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Archive for the ‘Education’ Category

Shalom Hartman Institute President Rabbi Dr. Donniel Hartman, and SHI-North America President Dr. Yehuda Kurtzer recently taught at the launch of the third cohort of The Berrie Fellowship, a two-year intensive Jewish learning and leadership education program for a select cadre of leaders in Northern New Jersey.

The Hartman Institute is working closely to help develop the curriculum for this two-year program, which is funded by the Russell Berrie Foundation, and will include a week-long seminar in Jerusalem in July 2012 that will be taught by a faculty of SHI fellows.

To read more, click here.

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The inaugural Shalom Hartman Institute Rabbinic Leadership Initiative (RLI) Alumni Retreat was held in Malibu, CA at the end of January. Alumni of the first three RLI cohorts joined SHI faculty members Rabbi Dr. Rachel Sabath Beit-Halachmi and Prof. Israel Knohl to study the topic of Covenant and its contemporary challenges and applications and to rejuvenate the bonds they had formed with one another.

Upon returning home from this enriching study retreat, Rabbi Mark S. Diamond, executive vice president of the Board of Rabbis of Southern California, Jewish Federation of Greater Los Angeles and a graduate of the third RLI cohort, wrote the following Dvar Torah, reflecting on the importance of Hartman and the RLI experience in his professional and personal development.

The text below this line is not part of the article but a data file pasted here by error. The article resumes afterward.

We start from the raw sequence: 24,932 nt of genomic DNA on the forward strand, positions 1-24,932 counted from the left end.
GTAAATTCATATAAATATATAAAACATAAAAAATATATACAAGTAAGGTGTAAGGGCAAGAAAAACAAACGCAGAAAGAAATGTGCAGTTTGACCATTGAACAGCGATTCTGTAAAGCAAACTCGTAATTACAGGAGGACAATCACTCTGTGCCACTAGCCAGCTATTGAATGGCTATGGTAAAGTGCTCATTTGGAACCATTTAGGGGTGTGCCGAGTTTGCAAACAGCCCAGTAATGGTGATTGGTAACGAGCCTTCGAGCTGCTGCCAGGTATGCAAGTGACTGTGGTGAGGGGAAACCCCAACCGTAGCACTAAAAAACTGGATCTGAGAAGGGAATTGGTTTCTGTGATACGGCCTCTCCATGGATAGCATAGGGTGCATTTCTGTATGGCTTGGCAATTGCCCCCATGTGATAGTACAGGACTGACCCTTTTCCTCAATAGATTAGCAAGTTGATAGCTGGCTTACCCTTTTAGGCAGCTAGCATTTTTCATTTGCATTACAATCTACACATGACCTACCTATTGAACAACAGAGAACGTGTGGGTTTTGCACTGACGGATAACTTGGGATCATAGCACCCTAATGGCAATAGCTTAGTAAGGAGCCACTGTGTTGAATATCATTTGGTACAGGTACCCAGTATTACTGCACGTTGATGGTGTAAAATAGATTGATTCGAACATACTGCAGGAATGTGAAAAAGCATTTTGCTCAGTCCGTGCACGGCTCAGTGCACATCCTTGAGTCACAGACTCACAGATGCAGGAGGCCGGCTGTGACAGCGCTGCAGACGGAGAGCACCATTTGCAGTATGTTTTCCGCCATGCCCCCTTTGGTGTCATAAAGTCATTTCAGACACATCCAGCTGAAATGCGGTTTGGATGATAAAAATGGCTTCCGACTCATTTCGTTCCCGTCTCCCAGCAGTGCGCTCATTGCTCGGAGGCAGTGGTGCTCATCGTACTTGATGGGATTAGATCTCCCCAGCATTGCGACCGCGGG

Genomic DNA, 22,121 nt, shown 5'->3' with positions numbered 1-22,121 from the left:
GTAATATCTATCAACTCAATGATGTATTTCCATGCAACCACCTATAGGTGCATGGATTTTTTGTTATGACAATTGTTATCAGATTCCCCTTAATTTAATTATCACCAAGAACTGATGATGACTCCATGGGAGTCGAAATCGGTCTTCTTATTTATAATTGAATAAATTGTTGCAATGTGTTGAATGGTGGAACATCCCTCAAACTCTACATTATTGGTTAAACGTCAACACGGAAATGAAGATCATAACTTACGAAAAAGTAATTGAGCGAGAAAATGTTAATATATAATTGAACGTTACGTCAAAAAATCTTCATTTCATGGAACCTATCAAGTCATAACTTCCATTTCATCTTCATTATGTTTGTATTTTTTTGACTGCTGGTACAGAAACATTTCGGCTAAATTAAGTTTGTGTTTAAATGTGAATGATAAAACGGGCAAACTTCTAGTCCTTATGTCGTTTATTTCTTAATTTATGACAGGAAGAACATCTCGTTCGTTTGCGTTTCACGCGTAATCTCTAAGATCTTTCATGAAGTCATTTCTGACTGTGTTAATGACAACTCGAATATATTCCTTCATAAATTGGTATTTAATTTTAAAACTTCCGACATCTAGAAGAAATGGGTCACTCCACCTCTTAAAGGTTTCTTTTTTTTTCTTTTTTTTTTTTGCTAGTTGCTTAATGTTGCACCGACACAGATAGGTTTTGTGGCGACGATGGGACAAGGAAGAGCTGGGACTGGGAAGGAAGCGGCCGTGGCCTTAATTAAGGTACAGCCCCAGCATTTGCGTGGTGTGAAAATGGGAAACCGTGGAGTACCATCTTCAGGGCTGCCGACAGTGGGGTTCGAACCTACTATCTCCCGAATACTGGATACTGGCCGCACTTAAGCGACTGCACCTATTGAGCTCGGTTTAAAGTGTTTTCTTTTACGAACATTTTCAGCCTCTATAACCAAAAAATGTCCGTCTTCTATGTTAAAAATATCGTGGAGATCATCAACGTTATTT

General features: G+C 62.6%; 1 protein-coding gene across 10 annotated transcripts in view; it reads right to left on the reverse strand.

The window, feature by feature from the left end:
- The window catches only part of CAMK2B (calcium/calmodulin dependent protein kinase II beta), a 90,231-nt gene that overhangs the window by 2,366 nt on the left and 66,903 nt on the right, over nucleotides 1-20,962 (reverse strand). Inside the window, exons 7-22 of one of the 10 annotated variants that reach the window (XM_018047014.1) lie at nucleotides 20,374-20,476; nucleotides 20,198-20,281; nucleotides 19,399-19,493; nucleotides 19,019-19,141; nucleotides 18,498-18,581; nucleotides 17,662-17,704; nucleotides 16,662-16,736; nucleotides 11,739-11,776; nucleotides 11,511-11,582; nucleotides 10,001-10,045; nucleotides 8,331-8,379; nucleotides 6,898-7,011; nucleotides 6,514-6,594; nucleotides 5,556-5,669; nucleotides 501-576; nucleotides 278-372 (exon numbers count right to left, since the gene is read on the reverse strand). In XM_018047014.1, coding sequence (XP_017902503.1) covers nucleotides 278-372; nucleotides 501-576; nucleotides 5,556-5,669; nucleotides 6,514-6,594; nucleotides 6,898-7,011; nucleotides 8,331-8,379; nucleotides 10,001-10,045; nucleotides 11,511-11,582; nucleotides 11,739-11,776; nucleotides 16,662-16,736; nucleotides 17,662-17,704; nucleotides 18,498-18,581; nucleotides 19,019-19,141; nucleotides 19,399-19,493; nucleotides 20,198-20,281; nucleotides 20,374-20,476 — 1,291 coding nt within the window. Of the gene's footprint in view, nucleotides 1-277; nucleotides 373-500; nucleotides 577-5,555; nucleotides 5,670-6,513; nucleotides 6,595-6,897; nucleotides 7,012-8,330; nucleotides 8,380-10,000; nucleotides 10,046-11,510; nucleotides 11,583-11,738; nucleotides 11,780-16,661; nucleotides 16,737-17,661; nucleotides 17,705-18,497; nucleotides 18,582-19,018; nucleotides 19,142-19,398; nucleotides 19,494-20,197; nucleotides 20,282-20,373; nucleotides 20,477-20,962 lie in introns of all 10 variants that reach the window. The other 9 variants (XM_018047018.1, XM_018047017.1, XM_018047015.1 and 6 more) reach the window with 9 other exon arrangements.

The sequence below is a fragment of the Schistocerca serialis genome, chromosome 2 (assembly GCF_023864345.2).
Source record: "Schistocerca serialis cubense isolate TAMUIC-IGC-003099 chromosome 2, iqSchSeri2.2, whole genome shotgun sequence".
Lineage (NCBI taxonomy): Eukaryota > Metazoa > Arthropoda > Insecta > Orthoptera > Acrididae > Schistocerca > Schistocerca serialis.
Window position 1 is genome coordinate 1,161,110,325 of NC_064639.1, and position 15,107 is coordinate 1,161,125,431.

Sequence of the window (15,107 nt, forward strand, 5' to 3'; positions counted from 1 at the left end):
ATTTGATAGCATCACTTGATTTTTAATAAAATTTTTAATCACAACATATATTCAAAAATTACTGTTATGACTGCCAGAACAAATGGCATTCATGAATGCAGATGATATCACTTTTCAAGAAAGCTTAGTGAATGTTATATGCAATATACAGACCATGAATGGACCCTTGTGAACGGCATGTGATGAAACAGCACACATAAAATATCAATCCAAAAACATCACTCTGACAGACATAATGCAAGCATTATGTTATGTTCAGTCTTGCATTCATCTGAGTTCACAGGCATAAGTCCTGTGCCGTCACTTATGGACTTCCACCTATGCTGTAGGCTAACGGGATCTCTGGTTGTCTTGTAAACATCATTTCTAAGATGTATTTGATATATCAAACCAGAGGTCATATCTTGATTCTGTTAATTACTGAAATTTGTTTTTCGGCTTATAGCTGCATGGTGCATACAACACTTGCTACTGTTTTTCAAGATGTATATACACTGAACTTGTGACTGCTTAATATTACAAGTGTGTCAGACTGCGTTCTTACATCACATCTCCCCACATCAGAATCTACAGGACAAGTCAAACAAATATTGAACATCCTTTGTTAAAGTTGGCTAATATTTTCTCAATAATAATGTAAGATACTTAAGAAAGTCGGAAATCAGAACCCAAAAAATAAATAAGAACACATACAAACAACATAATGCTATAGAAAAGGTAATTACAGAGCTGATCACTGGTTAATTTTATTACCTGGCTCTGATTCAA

“Where do rabbis go to recharge their spiritual and intellectual batteries? Jerusalem…New York….Los Angeles…Malibu.  Yes, Malibu, site of the inaugural alumni study retreat of the Shalom Hartman Institute of North America.

I was privileged to help organize this January 23-26 conclave at the Steven Breuer Conference Center on the campus of Wilshire Boulevard Temple Camps. Hartman senior rabbinic fellows/alumni of the Rabbinic Leadership Initiative (RLI) gathered from across the United States and Canada for text study and roundtable forums led by Prof. Israel Knohl (Hebrew University/Shalom Hartman Institute), Rabbi Dr. Rachel Sabath Beit-Halachmi (Hartman Institute) and Rabbi Ed Feinstein, senior rabbi of Valley Beth Shalom, Encino.  The Jewish Federation/Board of Rabbis enjoy a longstanding partnership with Jerusalem’s Shalom Hartman Institute. Joining me at the retreat were Los Angeles friends and colleagues Rabbis Morley T. Feinstein, Judith HaLevy, Sherre Hirsch, and Michelle Missaghieh.  All of us are alumni of the Rabbinic Leadership Initiative and were sponsored by the Jewish Federation. As we and our fellow RLI alumni convened in southern California, Board of Rabbis leaders Rabbis Denise L. Eger, Stewart Vogel, and Ken Chasen were on their way to Jerusalem for the winter seminar of RLI 4.